Road 96 works for one simple reason – you never know what to expect. It captures the undulating excitement and tension of the classic road movie, sliding between moods, delighting in the mystery of what awaits around the next bend. It’s about leaving the comfort of home to land in the laps of strangers you wouldn’t normally interact with, and deal with situations you didn’t see coming a minute ago. And I can’t recall when I last played a narrative-led game that was quite so captivating.
To understand why, let’s take it from the top. I’m a teenager trying to escape Petria, a nation ruled by an oppressive dictator called Tyrak. I’m hundreds of miles from my destination, a secure checkpoint between the mountains, where I hope to pass illegally. Driving a stolen car, then hitchhiking, then riding a bus, I’m in a vast landscape of red dust, empty motorways, and the occasional bar, petrol station or motel. If there are towns here, they aren’t part of the story, just the roads and rest stops in between.
There’s no guarantee I’ll reach the border and make it across, either – I may be arrested or killed, and that’s the end of that. But succeed or fail I then begin the journey of another teen, on a different route to the border, and have a different set of experiences. Then another and another, each trip moving the calendar closer to an election that’s set to trigger eruptions across the country.
A single journey takes around an hour, if it goes the distance, and generally consists of five or six scenes where significant events occur. Each of these scenes features an encounter with one (or two) of eight core NPCs, as well as various bit-part players, with the order of scenes selected partially at random from any you haven’t seen before. In short, you don’t know who you’ll meet next, or what they’ll be doing, or how they’ll implicate you in their lives.
These characters are an eclectic bunch – a young hacker, a fellow runaway, a truck driver, a cop, a taxi driver, a TV personality, and a duo of bumbling robbers – whose personalities, motivations, and political leanings gradually unveil with each encounter, causing you to drop your guard over time (unless you suspect they might try to kill you). My early favourites included John the bear-like trucker and Alex the diminutive whiz kid whose exaggerated 90s’ street patter (Yo, homegirl!) would make Tim Westwood blush. Partly that’s because they’re fun to be around, but partly because they feel less like caricatures than some of the others, not least self-centred broadcaster, Sonya, who’s pitched a little too absurdly obnoxious to elicit much sympathy when she finally reveals her complexities. But really it’s the range of personalities that matters, keeping you on your toes as it shifts from sad to sinister to farcical.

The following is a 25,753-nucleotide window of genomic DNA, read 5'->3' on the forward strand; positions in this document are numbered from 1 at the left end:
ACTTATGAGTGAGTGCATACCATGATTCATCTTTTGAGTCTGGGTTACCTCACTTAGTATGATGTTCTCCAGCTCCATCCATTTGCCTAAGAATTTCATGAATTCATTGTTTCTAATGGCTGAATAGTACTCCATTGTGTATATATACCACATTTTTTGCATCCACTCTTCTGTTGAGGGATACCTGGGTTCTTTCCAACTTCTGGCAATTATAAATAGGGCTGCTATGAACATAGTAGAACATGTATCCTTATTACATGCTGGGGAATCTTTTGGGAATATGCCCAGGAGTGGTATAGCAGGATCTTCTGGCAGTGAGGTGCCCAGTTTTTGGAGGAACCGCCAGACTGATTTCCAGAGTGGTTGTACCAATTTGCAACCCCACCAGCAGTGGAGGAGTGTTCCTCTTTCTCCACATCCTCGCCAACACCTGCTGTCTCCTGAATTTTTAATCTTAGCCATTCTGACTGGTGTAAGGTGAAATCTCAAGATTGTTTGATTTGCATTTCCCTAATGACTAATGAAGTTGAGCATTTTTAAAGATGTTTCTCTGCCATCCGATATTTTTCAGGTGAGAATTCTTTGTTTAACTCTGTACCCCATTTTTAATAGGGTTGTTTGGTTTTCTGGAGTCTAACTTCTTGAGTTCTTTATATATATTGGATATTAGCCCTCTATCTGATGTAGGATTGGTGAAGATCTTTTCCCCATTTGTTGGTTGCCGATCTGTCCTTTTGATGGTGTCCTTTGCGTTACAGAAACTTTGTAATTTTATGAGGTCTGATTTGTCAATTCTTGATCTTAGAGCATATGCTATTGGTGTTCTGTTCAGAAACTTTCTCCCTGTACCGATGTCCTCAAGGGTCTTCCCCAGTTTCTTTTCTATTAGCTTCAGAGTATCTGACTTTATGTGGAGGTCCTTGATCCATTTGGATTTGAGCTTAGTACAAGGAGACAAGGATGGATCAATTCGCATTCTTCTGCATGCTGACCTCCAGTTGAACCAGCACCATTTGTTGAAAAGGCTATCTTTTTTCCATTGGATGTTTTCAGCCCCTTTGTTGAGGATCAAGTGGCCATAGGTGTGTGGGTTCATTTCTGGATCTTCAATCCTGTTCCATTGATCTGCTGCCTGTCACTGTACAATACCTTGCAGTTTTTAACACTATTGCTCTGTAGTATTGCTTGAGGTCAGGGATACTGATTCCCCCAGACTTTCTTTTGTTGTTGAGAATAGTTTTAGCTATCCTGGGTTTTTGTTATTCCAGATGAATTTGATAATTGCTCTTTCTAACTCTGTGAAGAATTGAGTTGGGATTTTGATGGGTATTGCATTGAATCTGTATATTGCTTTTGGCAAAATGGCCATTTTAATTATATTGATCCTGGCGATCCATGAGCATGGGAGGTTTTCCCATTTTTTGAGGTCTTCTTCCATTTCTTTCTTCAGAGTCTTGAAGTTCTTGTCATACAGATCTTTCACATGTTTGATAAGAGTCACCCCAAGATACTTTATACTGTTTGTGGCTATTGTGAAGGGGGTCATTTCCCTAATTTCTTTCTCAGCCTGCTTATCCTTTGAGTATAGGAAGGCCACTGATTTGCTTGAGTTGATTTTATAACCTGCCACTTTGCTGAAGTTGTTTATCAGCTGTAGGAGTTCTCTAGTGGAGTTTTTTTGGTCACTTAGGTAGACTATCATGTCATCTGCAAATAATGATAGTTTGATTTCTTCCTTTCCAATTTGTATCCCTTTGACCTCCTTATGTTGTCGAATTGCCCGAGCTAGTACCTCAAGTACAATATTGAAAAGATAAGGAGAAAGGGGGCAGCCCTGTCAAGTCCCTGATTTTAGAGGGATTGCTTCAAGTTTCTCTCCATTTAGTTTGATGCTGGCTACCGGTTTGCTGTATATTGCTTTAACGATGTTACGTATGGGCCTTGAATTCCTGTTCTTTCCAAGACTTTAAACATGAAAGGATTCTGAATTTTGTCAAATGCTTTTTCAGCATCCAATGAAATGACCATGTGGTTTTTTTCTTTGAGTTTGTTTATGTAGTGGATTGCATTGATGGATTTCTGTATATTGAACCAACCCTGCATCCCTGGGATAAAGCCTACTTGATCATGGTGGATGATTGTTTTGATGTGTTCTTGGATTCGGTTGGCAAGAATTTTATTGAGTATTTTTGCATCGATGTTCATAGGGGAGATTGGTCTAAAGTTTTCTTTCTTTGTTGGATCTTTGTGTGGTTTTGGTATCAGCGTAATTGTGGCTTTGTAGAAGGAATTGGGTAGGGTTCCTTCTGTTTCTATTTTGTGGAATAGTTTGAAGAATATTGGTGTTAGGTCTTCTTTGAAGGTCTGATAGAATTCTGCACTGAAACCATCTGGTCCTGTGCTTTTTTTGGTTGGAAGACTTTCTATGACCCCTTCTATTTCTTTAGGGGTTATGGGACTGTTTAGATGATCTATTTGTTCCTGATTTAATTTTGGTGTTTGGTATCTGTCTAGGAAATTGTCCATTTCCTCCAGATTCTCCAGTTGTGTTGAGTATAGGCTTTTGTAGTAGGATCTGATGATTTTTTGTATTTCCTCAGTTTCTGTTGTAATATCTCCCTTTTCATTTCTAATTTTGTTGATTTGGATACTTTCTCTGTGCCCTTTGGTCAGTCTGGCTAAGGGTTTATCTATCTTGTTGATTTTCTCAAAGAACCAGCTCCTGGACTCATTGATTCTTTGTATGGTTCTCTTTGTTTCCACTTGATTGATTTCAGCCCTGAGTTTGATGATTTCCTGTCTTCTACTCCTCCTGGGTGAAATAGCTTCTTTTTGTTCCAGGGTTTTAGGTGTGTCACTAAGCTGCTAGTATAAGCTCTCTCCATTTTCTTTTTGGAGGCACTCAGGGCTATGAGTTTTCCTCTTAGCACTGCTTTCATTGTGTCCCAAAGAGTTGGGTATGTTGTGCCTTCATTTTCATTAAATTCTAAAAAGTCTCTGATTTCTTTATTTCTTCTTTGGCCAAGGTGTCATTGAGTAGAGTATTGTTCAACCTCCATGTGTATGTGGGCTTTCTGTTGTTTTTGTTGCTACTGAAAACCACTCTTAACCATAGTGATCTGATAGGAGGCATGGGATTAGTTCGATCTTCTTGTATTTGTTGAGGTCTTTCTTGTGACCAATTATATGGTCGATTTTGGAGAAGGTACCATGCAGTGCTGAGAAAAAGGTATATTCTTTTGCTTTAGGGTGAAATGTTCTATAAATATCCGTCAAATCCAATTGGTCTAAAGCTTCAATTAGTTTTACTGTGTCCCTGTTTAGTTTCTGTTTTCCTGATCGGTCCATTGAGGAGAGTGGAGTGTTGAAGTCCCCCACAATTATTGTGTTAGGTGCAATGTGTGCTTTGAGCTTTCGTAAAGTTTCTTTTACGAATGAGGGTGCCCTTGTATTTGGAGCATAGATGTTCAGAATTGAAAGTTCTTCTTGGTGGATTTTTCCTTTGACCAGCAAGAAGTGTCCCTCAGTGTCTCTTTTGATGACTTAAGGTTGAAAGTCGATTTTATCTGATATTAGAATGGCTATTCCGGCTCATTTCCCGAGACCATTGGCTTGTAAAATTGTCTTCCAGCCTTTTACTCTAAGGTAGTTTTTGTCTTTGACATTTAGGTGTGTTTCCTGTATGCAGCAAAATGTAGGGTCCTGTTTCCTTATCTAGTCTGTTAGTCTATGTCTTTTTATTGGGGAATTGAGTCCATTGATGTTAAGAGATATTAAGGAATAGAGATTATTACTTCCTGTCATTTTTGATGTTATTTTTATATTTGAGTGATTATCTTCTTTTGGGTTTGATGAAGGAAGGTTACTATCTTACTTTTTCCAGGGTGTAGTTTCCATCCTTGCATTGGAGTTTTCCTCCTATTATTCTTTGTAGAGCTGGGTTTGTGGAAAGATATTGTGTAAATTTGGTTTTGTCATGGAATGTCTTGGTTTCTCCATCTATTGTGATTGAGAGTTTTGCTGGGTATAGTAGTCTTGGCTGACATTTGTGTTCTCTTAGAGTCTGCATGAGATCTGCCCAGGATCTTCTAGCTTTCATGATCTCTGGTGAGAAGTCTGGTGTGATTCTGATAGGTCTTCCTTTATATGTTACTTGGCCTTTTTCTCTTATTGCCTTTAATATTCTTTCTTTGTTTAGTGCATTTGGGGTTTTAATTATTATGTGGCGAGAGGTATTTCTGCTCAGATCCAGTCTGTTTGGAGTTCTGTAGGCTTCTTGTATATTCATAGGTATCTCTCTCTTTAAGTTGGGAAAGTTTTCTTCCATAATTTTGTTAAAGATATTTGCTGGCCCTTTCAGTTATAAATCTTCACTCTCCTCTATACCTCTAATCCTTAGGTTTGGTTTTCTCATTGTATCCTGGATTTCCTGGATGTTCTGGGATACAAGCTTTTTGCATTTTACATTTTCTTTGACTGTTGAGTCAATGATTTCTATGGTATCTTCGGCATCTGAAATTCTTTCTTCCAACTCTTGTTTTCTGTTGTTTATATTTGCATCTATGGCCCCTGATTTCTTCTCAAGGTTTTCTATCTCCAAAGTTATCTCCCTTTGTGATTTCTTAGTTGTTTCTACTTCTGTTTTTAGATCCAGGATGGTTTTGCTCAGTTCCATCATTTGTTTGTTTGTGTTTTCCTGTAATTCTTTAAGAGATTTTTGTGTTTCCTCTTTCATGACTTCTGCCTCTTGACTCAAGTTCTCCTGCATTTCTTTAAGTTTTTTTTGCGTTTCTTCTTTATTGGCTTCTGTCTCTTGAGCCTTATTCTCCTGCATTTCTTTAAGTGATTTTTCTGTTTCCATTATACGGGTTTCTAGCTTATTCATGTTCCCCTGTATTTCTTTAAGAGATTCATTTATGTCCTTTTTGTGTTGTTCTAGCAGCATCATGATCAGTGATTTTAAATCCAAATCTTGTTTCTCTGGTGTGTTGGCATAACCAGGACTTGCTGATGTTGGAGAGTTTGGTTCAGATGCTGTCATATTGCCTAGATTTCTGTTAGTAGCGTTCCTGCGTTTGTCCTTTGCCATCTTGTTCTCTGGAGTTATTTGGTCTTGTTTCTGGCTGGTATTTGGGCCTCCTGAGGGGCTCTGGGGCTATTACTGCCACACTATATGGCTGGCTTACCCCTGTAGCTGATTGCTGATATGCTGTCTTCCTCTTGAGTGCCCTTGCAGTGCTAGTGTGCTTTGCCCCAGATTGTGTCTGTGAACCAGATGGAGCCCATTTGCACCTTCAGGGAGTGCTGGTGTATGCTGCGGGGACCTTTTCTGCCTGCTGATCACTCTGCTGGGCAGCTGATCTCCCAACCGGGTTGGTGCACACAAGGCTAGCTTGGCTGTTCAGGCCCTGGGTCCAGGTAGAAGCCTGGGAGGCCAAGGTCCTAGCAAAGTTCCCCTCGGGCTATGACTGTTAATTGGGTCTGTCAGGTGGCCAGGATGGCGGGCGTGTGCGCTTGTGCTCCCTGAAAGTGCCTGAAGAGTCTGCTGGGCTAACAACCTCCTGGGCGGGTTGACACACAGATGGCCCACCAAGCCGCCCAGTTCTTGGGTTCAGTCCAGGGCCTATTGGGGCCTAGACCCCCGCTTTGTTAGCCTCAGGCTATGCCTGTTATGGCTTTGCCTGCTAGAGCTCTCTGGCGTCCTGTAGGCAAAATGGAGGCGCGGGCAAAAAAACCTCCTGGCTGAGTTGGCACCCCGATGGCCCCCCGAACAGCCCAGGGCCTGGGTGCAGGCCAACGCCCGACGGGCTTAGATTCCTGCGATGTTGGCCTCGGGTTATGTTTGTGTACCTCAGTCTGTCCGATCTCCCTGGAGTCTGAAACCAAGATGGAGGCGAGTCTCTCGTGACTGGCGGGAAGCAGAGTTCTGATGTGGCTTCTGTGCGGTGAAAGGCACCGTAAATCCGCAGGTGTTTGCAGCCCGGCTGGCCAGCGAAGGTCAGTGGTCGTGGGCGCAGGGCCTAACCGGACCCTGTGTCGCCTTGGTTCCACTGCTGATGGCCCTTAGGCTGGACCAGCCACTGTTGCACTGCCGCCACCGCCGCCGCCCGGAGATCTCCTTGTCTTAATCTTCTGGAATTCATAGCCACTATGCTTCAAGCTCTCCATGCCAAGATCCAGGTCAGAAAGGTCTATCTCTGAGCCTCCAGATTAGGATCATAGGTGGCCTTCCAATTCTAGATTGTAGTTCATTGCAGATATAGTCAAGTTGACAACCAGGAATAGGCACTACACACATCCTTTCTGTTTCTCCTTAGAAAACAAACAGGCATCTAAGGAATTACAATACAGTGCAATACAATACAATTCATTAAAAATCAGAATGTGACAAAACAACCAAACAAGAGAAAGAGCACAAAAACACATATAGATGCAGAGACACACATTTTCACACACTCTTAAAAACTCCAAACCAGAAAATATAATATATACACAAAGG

Indeed, what makes the storytelling special in Road 96 isn’t so much ‘writing’ as narrative structure. To clarify, this is an experience that forms the tales of a string of unrelated protagonists on the fly, then, through their eyes and a series of chance meetings, explores the paths of eight other characters, and then connects all of these stories under a wider political context. It even overlaps its streams, as the characters have links with each other, or reference your previous successes of failures. And so, as you progress, the plot slowly zooms out, from focusing on a single anonymous teen, to a community around them, then the fate of a national struggle. It’s a heady achievement.
Doubly impressive is that within this scaffold I still felt I could alter the turn of events, even if the sequence of each scene is largely fixed. Often it’s the little things, such as the game’s use of first-person perspective, which actually reminded me a little of Cyberpunk 2077. Even when you’re fixed in a seat for a conversation, prompts for points of interaction appear all around, and it’s up to you to spot them. If you’re in someone’s car, look for clues signalling their intent, or a bit of food you might grab off the back seat. You’ll need it, because your stamina depletes between each scene, and if you collapse out of exhaustion you’re done. The interface teaches you to work with a scavenger’s eye.